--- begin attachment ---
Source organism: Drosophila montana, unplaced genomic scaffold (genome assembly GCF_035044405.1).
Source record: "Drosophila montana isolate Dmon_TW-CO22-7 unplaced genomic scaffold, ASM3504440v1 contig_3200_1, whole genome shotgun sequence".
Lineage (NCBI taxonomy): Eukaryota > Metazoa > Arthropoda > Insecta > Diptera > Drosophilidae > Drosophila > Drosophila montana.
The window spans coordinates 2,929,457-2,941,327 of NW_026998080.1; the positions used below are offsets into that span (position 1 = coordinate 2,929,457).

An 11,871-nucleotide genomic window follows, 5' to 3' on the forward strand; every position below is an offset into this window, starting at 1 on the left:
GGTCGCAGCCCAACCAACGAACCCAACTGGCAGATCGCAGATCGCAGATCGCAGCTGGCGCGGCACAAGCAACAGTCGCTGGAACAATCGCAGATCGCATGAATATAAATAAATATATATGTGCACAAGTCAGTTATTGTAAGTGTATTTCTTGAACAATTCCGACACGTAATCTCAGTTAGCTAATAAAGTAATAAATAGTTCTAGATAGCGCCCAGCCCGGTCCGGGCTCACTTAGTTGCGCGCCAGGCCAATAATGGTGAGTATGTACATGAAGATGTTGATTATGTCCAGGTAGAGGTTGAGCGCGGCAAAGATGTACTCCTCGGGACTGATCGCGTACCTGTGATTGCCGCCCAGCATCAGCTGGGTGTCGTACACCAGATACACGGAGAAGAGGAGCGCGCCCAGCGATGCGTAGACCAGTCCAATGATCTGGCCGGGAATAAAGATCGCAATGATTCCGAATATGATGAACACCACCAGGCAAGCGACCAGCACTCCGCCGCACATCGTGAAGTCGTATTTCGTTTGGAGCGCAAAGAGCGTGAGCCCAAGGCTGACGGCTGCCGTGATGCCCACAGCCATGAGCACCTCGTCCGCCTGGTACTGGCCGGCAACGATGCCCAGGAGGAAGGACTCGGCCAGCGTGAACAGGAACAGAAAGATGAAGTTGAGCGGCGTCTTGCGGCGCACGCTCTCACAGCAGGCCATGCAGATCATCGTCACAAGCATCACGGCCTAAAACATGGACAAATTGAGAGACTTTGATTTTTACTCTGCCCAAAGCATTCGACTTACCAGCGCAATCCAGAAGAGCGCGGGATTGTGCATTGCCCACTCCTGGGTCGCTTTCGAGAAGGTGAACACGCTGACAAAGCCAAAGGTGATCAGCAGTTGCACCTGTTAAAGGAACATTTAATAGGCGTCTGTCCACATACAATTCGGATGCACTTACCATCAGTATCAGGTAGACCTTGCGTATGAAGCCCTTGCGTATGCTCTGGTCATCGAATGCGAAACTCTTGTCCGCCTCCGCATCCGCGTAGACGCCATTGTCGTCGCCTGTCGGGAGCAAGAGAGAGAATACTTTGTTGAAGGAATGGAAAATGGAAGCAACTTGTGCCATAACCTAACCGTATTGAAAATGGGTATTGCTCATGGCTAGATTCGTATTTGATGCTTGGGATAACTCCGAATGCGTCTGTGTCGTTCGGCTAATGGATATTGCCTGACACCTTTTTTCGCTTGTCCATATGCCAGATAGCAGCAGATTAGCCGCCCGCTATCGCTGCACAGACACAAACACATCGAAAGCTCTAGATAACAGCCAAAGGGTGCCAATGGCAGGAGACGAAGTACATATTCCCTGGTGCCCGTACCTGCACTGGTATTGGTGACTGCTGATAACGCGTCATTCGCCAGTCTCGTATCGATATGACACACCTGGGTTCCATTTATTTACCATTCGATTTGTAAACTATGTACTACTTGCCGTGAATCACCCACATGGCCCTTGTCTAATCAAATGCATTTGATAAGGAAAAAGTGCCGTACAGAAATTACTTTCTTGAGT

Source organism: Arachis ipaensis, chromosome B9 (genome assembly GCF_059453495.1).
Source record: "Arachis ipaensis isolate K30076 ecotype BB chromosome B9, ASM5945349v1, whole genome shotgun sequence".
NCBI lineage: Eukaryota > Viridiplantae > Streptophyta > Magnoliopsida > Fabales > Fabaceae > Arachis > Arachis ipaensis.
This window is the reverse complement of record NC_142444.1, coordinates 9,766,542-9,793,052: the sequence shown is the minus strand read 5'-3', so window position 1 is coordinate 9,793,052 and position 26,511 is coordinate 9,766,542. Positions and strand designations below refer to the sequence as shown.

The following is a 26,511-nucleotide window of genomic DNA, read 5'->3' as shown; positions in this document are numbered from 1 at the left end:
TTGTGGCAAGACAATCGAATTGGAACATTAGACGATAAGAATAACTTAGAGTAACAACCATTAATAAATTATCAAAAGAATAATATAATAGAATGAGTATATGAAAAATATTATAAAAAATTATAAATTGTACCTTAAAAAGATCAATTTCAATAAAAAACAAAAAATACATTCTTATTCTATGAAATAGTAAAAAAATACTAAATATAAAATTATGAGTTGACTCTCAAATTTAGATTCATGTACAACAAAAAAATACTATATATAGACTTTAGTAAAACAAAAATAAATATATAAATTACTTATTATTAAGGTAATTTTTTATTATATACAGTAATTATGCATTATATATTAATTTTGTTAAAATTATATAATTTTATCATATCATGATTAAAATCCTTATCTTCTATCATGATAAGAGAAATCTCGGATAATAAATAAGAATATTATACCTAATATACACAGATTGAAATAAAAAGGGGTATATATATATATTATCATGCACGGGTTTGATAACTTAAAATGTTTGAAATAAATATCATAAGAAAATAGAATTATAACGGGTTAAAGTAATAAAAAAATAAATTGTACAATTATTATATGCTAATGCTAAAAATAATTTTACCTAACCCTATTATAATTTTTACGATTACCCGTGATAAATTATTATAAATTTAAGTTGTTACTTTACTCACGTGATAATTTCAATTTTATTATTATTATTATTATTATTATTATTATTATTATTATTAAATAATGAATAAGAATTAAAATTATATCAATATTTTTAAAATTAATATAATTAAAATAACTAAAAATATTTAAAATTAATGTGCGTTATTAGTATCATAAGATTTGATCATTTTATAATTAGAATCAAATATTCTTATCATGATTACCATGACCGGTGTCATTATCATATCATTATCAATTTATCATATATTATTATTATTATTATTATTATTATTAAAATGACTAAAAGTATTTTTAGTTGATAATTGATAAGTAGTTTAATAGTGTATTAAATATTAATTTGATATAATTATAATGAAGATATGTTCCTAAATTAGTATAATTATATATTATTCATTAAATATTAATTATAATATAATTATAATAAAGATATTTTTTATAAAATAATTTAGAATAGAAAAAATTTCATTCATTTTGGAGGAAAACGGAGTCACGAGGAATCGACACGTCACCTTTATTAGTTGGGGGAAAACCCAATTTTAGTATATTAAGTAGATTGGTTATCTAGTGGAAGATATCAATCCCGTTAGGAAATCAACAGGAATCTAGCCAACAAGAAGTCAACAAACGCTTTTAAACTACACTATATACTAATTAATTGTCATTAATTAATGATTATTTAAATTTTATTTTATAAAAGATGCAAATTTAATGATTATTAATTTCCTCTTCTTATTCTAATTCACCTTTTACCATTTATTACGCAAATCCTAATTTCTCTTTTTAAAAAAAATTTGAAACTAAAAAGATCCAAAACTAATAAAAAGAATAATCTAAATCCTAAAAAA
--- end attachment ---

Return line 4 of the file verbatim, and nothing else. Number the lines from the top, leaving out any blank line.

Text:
The window spans coordinates 2,929,457-2,941,327 of NW_026998080.1; the positions used below are offsets into that span (position 1 = coordinate 2,929,457).